Monday, October 28, 2019

City of Richmond sells bonds at lowest rate in history, avoids over $40 million in interest costs



On Wednesday, October 22, 2019, the City of Richmond successfully closed on its $150 million tax-exempt general obligation (GO) bonds, Series 2019A in order to issue new debt for city and schools projects and refund existing debt service for interest rate savings. Through this bond sale, the City is avoiding over $40 million in additional interest payments over the next 20 years, compared to previous borrowing assumptions.

The overall true interest cost of funds for the city’s 2019A bonds was approximately 2.22 percent, which is believed to be the lowest cost of long-term GO bonds for city and schools projects in Richmond’s history other than federally subsidized Build America bonds issued many years ago.

The bond sale follows Mayor Stoney’s meetings with all three credit rating agencies in New York in July. Each firm affirmed the city’s strong bond ratings, attesting to the city’s strong financial management. Fitch and S&P reaffirmed their strong ratings on the city’s 2019A Bonds at AA+, while Moody’s listed the city as Aa2 with a positive outlook. 

The city’s FY2020 general fund debt service budget presumed 4.0 percent interest on the $45 million portion of the bonds for City CIP projects. Based on the 2.2 percent pricing, the annual debt service savings in future years is estimated as $482 thousand. The FY2020 savings will be less, with the first principal payment in FY2021. The $14 million refunding component also achieved debt service savings for the general fund. The measure will save $676 thousand over four fiscal years, including $172 thousand in FY2020.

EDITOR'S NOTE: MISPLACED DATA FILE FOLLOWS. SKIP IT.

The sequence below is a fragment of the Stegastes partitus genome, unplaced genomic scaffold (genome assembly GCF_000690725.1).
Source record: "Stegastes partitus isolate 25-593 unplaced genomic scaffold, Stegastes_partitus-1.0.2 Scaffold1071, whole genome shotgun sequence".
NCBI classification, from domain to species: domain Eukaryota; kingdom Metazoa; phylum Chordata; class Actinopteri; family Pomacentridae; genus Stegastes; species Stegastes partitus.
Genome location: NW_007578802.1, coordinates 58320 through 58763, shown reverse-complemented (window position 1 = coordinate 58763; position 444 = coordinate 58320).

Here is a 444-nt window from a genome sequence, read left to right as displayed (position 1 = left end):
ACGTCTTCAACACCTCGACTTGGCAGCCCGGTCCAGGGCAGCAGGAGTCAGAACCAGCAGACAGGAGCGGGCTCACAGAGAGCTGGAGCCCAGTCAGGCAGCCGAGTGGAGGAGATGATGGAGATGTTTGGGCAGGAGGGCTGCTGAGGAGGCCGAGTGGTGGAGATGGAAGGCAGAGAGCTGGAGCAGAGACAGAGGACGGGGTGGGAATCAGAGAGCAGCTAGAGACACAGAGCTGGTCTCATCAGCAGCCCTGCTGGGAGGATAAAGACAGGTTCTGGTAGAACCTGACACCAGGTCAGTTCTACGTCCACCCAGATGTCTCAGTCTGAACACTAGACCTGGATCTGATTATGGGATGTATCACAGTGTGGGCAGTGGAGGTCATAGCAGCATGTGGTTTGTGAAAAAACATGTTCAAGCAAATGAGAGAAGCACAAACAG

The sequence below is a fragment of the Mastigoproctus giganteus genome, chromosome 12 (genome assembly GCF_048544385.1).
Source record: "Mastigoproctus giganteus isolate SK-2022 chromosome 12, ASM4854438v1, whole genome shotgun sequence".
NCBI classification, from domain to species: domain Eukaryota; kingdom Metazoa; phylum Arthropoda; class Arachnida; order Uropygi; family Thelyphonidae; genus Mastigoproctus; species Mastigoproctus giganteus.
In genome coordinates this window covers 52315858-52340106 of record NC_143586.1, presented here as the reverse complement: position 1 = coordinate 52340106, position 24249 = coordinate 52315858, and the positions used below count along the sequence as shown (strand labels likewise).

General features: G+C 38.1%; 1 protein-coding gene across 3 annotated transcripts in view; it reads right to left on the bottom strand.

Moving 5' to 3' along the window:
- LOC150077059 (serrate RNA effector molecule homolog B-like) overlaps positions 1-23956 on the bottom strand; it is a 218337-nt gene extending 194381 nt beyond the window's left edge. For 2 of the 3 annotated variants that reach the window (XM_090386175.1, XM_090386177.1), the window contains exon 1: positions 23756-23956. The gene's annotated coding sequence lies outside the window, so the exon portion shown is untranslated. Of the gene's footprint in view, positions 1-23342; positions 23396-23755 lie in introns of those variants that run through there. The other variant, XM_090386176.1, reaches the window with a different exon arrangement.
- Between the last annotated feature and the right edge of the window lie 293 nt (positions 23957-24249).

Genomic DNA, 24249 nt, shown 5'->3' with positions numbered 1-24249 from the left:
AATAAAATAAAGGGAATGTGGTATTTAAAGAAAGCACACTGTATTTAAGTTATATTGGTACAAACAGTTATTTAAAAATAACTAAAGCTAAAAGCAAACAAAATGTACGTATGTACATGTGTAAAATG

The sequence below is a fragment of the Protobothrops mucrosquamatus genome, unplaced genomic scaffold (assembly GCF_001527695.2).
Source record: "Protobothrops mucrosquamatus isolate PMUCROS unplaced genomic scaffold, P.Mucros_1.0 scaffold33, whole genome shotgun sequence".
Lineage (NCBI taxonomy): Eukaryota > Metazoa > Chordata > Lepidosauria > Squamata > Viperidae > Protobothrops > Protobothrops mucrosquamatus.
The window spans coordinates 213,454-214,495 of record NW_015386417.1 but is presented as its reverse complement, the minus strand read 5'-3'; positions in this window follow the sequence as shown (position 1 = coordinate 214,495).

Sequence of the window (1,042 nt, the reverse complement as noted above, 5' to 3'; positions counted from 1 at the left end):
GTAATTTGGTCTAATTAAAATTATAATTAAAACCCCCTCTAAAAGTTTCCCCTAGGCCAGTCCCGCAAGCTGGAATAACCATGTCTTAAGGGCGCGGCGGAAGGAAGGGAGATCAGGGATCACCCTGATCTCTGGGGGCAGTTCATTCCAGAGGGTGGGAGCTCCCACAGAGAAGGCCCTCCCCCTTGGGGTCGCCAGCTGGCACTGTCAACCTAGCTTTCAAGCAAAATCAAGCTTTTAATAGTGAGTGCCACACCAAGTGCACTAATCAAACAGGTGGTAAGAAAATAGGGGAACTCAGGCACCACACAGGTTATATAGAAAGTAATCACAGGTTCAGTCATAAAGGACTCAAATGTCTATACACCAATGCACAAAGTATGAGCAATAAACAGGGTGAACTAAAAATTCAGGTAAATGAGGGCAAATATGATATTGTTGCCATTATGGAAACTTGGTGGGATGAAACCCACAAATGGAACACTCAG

In terms of funding for the three new schools, $90 million, the majority of the $150 million funding plan for Richmond Public Schools, is now locked in for 20 years. That portion will be paid off in 2040, rather than in 2046. Previous projections presumed a 5.0 percent long term rate as opposed to the 2.2 percent rate. To provide some context for cost avoidance, annual debt service for $90 million over 20 years is $1.55 million less at the 2.2 percent interest rate, compared to 5.0 percent.

Mayor Levar M. Stoney noted, “These savings have the potential to pay off the schools’ debt early and accelerate our capacity to fund city- and school-related capital projects, and the credit ratings underscore Wall Street’s confidence in the city and its financial outlook.”

Lenora Reid, Acting Chief Administrative Officer, added, “Selling these bonds at a historically-low rate really helps position the City well for addressing our capital spending needs and will benefit our citizens for years to come.”

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